Corporate India is working overtime to design training programmes and develop a pool of skilled employees in remote corners of the country. Prachi Rege watches the trend
Board rooms and corridors of corporate India are abuzz with new mantras like capacity building and skill driven employment. Companies are looking for job-ready employees. However, the large numbers of graduates that enter the country’s workforce every year are not necessarily trained for the job they take up. In order to ensure that the education is made inclusive and that the aspirants are well skilled, business houses have launched skill development programmes for both fresher and professionals in different parts of the country.
ICICI Bank for instance, has launched the ICICI Academy of Skills with centres in Bangalore, Chennai, Hyderabad and Pune. So if you are a graduate from any field, and are interested in working as an office administrator or a web designer, then sign up here. But to be eligible you got to belong to the economically weaker section of the society.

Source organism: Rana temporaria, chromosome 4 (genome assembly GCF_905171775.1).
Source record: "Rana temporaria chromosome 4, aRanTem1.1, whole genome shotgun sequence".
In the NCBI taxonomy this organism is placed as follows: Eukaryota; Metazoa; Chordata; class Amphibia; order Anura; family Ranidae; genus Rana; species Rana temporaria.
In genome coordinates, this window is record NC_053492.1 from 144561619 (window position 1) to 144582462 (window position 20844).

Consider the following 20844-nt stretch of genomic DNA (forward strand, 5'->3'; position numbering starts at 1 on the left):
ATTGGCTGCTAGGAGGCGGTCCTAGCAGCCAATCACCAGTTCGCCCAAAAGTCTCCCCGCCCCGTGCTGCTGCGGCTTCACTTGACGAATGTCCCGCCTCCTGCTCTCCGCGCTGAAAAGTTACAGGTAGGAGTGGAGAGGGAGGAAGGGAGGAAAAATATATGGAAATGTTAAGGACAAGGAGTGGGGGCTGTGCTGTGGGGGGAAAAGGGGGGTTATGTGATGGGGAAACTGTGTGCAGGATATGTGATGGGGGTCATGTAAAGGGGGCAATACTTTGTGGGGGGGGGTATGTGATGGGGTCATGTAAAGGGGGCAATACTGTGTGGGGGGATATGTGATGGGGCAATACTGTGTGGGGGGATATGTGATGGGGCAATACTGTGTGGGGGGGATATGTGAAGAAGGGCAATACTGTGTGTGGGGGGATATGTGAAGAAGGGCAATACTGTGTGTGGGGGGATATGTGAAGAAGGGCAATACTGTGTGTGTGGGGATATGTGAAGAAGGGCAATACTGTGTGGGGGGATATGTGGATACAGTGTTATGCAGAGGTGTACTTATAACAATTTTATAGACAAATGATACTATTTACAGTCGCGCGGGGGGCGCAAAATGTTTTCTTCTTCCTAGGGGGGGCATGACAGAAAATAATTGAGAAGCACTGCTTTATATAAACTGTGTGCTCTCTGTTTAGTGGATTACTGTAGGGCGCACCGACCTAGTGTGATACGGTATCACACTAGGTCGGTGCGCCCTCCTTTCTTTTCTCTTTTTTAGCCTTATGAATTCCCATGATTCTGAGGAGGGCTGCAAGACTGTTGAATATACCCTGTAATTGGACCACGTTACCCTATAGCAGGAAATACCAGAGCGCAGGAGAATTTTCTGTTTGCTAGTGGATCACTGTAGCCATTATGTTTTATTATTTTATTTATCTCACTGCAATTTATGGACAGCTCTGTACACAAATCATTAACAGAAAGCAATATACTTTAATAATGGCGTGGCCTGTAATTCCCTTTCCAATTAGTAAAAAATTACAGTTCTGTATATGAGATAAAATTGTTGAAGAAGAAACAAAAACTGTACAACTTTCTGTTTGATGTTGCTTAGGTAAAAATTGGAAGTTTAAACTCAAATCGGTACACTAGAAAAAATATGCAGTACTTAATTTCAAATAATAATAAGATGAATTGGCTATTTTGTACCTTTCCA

Rajiv Sabharwal, executive director, ICICI Bank says, “We want to equip the youth with the required skills that will enhance their ability to earn a sustainable livelihood and participate in India`s economic growth. We would like to lend a helping hand in nurturing the immense potential of India’s demographic dividend.” The Academy has Tally Solutions Pvt. Ltd. and NIIT Ltd., as their knowledge partners.
The centre will train about 300 students every year. The duration of the courses is between 8 - 12 weeks. The centre also offers programmes in electrical and home appliance repair, refrigeration and air conditioning repair and motor and pump repair. Since the primary focus of the initiative is to create livelihood through skill building, ICICI Foundation will offer the trained students an online placement portal. Employers keen to consider such trained youth can register and get in touch with the applicants.